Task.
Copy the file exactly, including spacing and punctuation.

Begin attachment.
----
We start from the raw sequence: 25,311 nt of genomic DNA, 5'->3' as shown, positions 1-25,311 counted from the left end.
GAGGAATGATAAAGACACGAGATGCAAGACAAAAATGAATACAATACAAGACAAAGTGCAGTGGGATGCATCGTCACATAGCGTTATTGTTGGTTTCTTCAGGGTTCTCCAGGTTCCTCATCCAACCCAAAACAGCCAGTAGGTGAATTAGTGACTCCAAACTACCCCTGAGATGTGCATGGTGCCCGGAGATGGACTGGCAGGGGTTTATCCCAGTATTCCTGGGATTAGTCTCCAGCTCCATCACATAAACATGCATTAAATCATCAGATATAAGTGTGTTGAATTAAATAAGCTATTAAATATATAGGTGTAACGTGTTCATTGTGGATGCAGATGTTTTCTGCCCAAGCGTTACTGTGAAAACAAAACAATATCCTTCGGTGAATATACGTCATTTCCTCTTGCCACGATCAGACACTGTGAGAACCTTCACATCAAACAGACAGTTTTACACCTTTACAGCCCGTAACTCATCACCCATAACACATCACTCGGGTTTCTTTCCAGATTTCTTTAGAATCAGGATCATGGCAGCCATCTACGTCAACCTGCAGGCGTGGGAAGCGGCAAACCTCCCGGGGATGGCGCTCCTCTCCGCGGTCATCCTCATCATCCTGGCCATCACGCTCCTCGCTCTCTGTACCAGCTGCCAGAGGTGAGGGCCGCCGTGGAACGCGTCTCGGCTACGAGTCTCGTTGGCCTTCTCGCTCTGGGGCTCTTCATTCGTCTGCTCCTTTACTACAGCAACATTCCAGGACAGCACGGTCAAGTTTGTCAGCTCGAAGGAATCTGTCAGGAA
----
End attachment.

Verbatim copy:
We start from the raw sequence: 25,311 nt of genomic DNA, 5'->3' as shown, positions 1-25,311 counted from the left end.
GAGGAATGATAAAGACACGAGATGCAAGACAAAAATGAATACAATACAAGACAAAGTGCAGTGGGATGCATCGTCACATAGCGTTATTGTTGGTTTCTTCAGGGTTCTCCAGGTTCCTCATCCAACCCAAAACAGCCAGTAGGTGAATTAGTGACTCCAAACTACCCCTGAGATGTGCATGGTGCCCGGAGATGGACTGGCAGGGGTTTATCCCAGTATTCCTGGGATTAGTCTCCAGCTCCATCACATAAACATGCATTAAATCATCAGATATAAGTGTGTTGAATTAAATAAGCTATTAAATATATAGGTGTAACGTGTTCATTGTGGATGCAGATGTTTTCTGCCCAAGCGTTACTGTGAAAACAAAACAATATCCTTCGGTGAATATACGTCATTTCCTCTTGCCACGATCAGACACTGTGAGAACCTTCACATCAAACAGACAGTTTTACACCTTTACAGCCCGTAACTCATCACCCATAACACATCACTCGGGTTTCTTTCCAGATTTCTTTAGAATCAGGATCATGGCAGCCATCTACGTCAACCTGCAGGCGTGGGAAGCGGCAAACCTCCCGGGGATGGCGCTCCTCTCCGCGGTCATCCTCATCATCCTGGCCATCACGCTCCTCGCTCTCTGTACCAGCTGCCAGAGGTGAGGGCCGCCGTGGAACGCGTCTCGGCTACGAGTCTCGTTGGCCTTCTCGCTCTGGGGCTCTTCATTCGTCTGCTCCTTTACTACAGCAACATTCCAGGACAGCACGGTCAAGTTTGTCAGCTCGAAGGAATCTGTCAGGAA